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Resources updated Wednesday, July 18, 2012
Wednesday, July 18, 2012
This article by Anne Bayefsky originally appeared on Fox News.
In light of the slew of deceptive accusations thrown at presidential candidate Mitt Romney for outsourcing, it is time to ask "will the real outsourcer-in-chief please stand up?" From the moment he took office, the calling card of President Obama's foreign policy has been the outsourcing of American national security and values, most often to the United Nations. Though the strategy usually goes by the anodyne moniker of "engagement," it has debilitated America's interactions with enemies and allies alike.
First and foremost, the responsibility to protect Americans from the dire Iranian threat has been outsourced. While the world's most dangerous regime has moved inexorably towards the acquisition of the world's most dangerous weapon, Americans have been told to sit tight and wait for another Security Council resolution. After repeated lectures about the "robust" nature of Security Council sanctions on Iran, it is now painfully obvious that those scrawny resolutions failed.
And yet Secretary Clinton lectured from Jerusalem on Monday: "Iran's leaders still have the opportunity to make the right decision. The choice is ultimately Iran's... [I]t appears that Iran has yet to make a strategic decision to address the international community's concerns and fulfill their obligations under the IAEA and the UN Security Council." Of course, Iran has made a strategic decision: to acquire nuclear weapons. Dangling UN paraphernalia in front of it will make no difference whatsoever.
The Syrian regime is another beneficiary of President Obama's penchant for outsourcing, this time to UN Special Envoy Kofi Annan. Annan is somewhat of an odd choice, since his skills in the area of stopping mass murder date back to his time as head of UN peacekeeping operations during both the Rwanda and Srebrenica genocides. In that capacity, Annan advised UN "peacekeepers" to stand down, flee before the oncoming killing machine, or contribute to the catastrophe via UN "safe" havens.
The Obama administration agreed to more outsourcing of nuclear non-proliferation efforts at the May 2010 Review Conference of the Parties to the Treaty on the Non-Proliferation of Nuclear Weapons (NPT). The president agreed to hold and facilitate a 2012 international conference pushed by Islamic states as a means to shift the focus away from NPT law breakers and onto Israel. Steps are being taken now to push off the travesty until after the November elections.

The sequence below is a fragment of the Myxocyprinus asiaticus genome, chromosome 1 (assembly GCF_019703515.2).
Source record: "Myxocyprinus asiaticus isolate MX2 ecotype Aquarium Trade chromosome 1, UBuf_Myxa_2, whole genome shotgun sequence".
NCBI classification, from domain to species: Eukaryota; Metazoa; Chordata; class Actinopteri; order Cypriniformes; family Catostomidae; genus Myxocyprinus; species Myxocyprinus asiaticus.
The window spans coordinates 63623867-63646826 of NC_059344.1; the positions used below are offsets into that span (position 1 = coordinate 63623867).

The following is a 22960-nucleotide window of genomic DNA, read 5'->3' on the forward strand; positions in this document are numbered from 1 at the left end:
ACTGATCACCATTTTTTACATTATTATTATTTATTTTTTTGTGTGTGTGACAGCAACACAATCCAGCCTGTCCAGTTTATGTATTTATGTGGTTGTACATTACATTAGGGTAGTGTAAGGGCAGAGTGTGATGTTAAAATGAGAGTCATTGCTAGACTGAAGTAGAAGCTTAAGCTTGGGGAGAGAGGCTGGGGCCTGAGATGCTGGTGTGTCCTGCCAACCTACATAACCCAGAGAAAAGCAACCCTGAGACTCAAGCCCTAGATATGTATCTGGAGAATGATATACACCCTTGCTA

Outsourcing anti-terrorism endeavors is the central feature of the President's "Global Counterterrorism Forum," which Team Obama launched in September 2011. Secretary Clinton has called the Forum "an international counterterrorism network that is as nimble and adaptive as our adversaries..." Daniel Benjamin, head of the Office of the Coordinator for Counterterrorism, describes it as "a place where the world's best experts, the most experienced countries could come together and share insights on these issues."
Actually, with Team Obama's approval, Israel has been excluded from the Forum because of objections from Turkey; eleven "key Muslim majority countries" are members because they "are on the front lines in the struggle against terrorism;" the co-chair of the "rule of law working group" is the Muslim Brotherhood's Egypt; and the Forum has created a "global center of excellence for combating violent extremism" in the United Arab Emirates.
Defining and protecting American values has been outsourced to the UN Human Rights Council, the UN's top human rights body. President Obama decided to jump on board the Council soon after taking office and has committed to running for a second term in fall elections. Joining the Obama crew in identifying and applying human rights standards are fellow Council members and human rights experts Saudi Arabia, China, Cuba and Russia.
Since the United States joined the Human Rights Council, the number of the Council's "free" countries, on Freedom House's calculus, has gone down. The State Department's make-believe "reform" campaign of 2011 failed to change the Council's permanent agenda of ten items, including one for Israel and one for the other 192 countries. Forty percent of all Council condemnations of specific states are about Israel alone.